Life & Death: Lost & Found

Curated by helenaraywood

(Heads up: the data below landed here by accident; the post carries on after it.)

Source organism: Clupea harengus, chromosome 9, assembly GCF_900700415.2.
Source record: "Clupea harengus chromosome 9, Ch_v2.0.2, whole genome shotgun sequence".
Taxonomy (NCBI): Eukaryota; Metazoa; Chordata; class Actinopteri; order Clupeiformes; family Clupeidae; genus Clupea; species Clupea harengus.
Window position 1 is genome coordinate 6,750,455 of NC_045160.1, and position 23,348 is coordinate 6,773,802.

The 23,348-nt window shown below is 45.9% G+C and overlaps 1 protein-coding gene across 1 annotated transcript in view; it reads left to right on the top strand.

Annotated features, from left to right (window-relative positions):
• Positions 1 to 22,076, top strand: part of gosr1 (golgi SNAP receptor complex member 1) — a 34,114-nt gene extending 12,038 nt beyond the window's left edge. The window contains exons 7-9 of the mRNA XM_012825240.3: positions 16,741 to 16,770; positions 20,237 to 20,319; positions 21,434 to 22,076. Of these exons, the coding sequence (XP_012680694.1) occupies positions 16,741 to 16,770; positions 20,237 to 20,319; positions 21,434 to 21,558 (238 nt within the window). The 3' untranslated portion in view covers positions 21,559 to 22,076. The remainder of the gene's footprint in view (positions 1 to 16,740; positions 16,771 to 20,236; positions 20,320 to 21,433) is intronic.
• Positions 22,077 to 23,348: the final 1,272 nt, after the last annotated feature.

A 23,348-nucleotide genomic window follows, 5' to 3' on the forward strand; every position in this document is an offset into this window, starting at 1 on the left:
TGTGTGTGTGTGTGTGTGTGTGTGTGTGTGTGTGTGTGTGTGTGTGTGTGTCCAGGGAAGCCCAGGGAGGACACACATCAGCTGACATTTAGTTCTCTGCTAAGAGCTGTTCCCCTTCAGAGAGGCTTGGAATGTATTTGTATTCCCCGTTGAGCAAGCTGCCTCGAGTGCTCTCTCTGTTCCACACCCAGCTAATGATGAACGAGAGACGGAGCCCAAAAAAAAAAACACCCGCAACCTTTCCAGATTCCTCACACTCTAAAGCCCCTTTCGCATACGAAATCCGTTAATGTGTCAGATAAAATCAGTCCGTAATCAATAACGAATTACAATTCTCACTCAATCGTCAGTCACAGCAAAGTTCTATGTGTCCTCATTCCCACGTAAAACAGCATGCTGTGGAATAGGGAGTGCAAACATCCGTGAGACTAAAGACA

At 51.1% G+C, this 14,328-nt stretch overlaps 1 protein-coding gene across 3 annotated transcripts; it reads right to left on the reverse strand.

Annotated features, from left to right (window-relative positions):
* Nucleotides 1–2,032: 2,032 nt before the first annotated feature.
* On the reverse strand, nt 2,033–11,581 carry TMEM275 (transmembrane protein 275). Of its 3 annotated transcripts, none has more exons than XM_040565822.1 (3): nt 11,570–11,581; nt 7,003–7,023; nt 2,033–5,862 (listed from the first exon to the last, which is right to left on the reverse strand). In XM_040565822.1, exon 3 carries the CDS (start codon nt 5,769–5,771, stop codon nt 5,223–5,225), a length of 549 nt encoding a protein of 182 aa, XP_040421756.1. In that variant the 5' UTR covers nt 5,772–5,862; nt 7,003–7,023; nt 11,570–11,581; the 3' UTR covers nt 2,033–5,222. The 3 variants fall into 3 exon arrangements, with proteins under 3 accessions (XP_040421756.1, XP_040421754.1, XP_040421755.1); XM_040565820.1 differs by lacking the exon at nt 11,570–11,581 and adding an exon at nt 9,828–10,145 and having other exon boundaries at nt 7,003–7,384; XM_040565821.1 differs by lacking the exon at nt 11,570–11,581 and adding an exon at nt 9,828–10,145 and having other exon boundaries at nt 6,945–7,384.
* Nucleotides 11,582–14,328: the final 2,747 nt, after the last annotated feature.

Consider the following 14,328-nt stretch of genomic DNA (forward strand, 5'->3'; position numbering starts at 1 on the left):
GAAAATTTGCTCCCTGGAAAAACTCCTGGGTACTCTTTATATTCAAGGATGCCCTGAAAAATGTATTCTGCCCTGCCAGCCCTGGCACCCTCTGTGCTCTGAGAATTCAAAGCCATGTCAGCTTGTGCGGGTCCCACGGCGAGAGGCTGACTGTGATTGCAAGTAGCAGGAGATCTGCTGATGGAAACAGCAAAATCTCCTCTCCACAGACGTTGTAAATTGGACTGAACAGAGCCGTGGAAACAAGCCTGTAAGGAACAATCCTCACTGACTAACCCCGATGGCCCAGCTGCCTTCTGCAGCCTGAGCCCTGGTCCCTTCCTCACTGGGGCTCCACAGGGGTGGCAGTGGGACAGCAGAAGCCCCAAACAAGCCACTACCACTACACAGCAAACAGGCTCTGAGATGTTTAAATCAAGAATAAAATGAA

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Life and Death: Lost and Found is an exhibition that focuses, primarily, on death, and how a selection of net artists approach and interpret it. By exploring memories, loss, discovery, and life, this collection of works is intended to create a different understanding of what death is, whether to us, as the viewer, or the artists themselves. It begins with death in recognisable form, moving through to more suggestive references, all the while immersing the viewer in a diverse selection of online art. // 15 Hiding Places by Adrian Van Allen is an attempt to remind us that scientific specimens, preserved for research purposes, are still the remains of things that were once alive. He challenges the idea that once put in a jar these objects are no longer bodies, but sources of scientific information, by captioning each jar with a fragment of thought, perhaps suggesting memories from when the creatures were still living.// Distant Air by Myron Campbell documents poignant memories (both real and imagined) of the artist developing an understanding of life and death. The piece uses appealing illustrations that lull us into a false sense of comfort, before revealing its more macabre interactive aspect. // Trilogy by Lisa Bloomfield is a piece centered around the possibility of death and, ultimately, survival. Bloomfield presents three disjointed story lines, based on fictional characters created by Kathrine Haake and Rod Moore, accompanied by interactive trails of imagery. By following the narratives of each character we are forced to face their feelings of loss, uncertainty, and fear. // Wake by Garry Simmons addresses death, not directly, but suggestively, through history and memory. We are invited to explore a derelict space from the past, whilst listening to an old recording of a song, the intention being to provoke our imaginations into ‘remembering’ the supposed dead and gone. // Unseen Pictures by Ryan Boatright is a disturbingly finite piece of work that exists only whilst the artist’s grandmother, Mildred, lives. The concept amounted from the discovery of a collection of photographs documenting Boatright’s grandparents’ farm. It is suggested that for the work to be completed we must write to his grandmother and request the collection of photographs. This idea, however, forces us to face Mildred’s mortality, as we have no way of knowing whether she is dead or alive, and, thus, whether the piece continues.

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